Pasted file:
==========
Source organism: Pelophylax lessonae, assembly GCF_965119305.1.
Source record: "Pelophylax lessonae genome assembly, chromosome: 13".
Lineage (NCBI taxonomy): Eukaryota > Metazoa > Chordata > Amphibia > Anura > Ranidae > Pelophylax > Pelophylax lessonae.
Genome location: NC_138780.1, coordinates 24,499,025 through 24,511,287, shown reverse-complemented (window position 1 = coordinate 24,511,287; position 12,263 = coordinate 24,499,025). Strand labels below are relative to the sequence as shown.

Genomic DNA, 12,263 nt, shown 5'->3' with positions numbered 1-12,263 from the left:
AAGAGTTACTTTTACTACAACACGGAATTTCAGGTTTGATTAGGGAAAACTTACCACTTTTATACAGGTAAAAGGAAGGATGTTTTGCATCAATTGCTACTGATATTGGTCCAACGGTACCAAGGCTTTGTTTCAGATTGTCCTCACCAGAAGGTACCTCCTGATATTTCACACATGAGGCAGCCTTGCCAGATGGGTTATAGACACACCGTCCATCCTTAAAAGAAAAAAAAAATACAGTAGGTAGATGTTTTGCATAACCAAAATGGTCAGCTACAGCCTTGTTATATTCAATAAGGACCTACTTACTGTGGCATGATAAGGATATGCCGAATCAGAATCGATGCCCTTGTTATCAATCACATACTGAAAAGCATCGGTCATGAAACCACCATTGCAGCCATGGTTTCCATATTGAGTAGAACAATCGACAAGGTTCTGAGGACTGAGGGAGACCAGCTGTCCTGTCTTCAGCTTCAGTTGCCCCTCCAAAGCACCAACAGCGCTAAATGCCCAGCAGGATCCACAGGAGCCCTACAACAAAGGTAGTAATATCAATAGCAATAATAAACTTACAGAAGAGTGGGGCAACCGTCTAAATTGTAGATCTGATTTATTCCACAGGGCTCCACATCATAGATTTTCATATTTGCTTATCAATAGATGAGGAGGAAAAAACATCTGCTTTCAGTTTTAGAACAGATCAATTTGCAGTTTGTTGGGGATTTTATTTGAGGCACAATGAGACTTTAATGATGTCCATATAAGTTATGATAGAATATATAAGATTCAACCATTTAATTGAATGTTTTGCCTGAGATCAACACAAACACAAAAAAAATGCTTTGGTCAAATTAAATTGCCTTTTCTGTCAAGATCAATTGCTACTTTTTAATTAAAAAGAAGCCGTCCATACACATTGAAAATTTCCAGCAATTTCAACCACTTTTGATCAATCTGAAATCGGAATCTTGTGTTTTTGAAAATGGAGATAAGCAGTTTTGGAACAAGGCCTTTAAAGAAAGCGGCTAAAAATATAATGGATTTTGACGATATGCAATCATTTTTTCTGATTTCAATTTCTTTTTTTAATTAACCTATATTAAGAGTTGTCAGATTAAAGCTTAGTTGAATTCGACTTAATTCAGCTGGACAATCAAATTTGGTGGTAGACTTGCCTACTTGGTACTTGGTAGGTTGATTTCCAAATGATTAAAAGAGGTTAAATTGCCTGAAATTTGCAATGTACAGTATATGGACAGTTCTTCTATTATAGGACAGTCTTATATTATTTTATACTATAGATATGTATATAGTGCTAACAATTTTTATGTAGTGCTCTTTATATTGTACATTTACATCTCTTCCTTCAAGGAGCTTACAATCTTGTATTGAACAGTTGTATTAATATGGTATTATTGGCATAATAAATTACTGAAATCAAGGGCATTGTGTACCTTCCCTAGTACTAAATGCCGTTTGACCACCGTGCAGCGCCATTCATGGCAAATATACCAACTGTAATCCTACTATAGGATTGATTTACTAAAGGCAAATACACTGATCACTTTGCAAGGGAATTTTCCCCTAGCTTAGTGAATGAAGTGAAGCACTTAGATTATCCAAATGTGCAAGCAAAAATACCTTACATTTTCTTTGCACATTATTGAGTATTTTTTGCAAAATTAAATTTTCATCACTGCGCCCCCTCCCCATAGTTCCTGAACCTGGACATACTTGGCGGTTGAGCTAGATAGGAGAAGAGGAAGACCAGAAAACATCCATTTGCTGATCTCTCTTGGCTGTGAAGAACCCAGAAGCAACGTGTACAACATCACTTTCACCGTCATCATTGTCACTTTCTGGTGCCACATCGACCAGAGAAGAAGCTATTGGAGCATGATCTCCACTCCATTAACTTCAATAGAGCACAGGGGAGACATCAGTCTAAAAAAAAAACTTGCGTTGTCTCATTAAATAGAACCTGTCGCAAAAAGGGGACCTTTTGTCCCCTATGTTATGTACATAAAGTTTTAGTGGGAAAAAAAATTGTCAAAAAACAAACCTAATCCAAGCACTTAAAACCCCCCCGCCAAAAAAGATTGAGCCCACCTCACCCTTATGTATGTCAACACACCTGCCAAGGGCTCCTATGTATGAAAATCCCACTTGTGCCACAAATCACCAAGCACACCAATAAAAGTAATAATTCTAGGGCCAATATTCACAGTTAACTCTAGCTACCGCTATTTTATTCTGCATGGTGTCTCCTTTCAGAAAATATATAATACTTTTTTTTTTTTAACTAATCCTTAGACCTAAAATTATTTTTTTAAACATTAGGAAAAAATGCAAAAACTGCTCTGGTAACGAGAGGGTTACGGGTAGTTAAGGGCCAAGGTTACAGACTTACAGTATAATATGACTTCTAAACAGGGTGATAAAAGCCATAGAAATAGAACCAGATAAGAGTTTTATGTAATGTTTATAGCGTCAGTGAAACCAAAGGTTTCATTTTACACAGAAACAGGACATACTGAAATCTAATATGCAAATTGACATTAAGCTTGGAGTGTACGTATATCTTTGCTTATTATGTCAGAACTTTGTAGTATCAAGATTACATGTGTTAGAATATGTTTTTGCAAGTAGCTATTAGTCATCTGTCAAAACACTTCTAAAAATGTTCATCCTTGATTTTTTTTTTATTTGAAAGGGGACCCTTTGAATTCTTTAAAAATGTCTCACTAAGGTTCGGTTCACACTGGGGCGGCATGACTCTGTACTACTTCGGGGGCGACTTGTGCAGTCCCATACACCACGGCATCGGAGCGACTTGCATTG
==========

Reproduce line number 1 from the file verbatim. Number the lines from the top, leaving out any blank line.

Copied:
Source organism: Pelophylax lessonae, assembly GCF_965119305.1.